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7 Brutally Honest Marketing Conference Survival Tips

Published on August 13th, 2018

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Ladies and gentlemen, I think we can all agree that IMPACT Live 2018 was absolutely fantastic.

With more than 500 of our closest marketing and sales friends, we all experienced two very full and memorable days of learning, meeting new people, and having a total blast while doing it. (You can check out the recaps: Day 1 and Day 2.)

Heck, I even got to speak this year!

Here's the thing, though.

Marketing conferences -- especially the good ones -- are exhausting marathons that leave me at once elated and energized to take action, and completely and utterly ready to embrace a new life as a human contact-avoiding hermit.

In fact, this was me last Thursday, the day following IMPACT Live 2018:

 

Current status.🐻 (📸: @chrisduprey82)

A post shared by Liz Murphy (@naptownpint) on

I spent the entire day on the couch in our office, hiding behind Bear, our team's cuddle consultant, while I did work. 

This emotional and physical deflation isn't a new experience for me. This was my second IMPACT Live, and I've been to INBOUND three times. 

I also know that both INBOUND and Content Marketing World are just around the corner. So, I want to take a few minutes this morning to share with you my favorite tips for surviving conferences -- and not the usual, "Oh, yeah, don't forget to network," kind of tips.

I'm talking about my favorite ways to get the most out of these epic, inspiring events without losing your sanity.

#1: Dress with Some Sort of Layering Strategy

Conference venues are fickle, independent ecosystems that have little to no regard for seasons, weather patterns, or expectations of attendees who wish it to be not too hot or too cold.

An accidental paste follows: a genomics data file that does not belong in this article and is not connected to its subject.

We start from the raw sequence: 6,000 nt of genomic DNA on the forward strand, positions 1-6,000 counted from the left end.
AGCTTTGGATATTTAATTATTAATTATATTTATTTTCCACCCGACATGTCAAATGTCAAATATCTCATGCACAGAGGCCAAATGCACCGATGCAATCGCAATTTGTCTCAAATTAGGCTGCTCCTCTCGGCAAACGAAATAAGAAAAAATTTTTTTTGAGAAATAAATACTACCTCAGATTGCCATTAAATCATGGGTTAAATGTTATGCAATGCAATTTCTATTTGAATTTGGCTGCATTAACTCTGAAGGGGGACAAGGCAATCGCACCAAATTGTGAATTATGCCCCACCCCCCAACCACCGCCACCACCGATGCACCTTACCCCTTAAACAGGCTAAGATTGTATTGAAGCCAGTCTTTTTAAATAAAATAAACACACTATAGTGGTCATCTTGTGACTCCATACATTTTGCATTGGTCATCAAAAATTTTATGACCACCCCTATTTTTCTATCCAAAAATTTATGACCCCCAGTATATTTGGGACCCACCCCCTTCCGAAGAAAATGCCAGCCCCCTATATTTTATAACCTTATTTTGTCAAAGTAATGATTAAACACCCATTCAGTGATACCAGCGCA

And often, rooms within the same venue will vary drastically from one to the other in temperature.

So, plan accordingly.

Bring a blazer or wear a light sweater each day, even it's the middle of summer. It doesn't matter if it's basically Death Valley or the dead of winter outside. You may freeze or, alternatively, remain a hot, sweaty mess indoors, depending on how effective (or functional) the venue's air conditioning or heating system is. 

If you're a female -- or a particularly dapper gent -- don't forget to carry a hair clip or band with you in your bag, so you can quickly toss your hair up, as needed.

Which leads me to my next clothing-related piece of advice...

#2: Pack More Than You Think You'll Need

Like most normal people, I try to pack "lean" when I'm traveling for work. Even though I rarely take a plane -- I'm an Amtrak kind of gal, and I'll explain why later -- I just don't want to deal with the hassle of having a ton of luggage. 

But here's a fun fact: 

It was so ungodly hot in Hartford last week (and a touch on the warm side in our venue), that a few folks from the IMPACT team actually made a quick run to Target to buy some new clothes to wear while at the conference.

For the same reason, it was also not uncommon for IMPACTers and IMPACT Live attendees to perform a quick costume change during the day (or before evening festivities), because staying in the same outfit all day in 95+ degree weather would have been gross.

Here's another related truth:

I can't go a week away from home for work without at least three coffee-related shirt fatalities -- particularly if we're talking about conferences, where I'm spending at least 50% of my time rushing around. (I'm not really strong in the coffee-while-walking department.)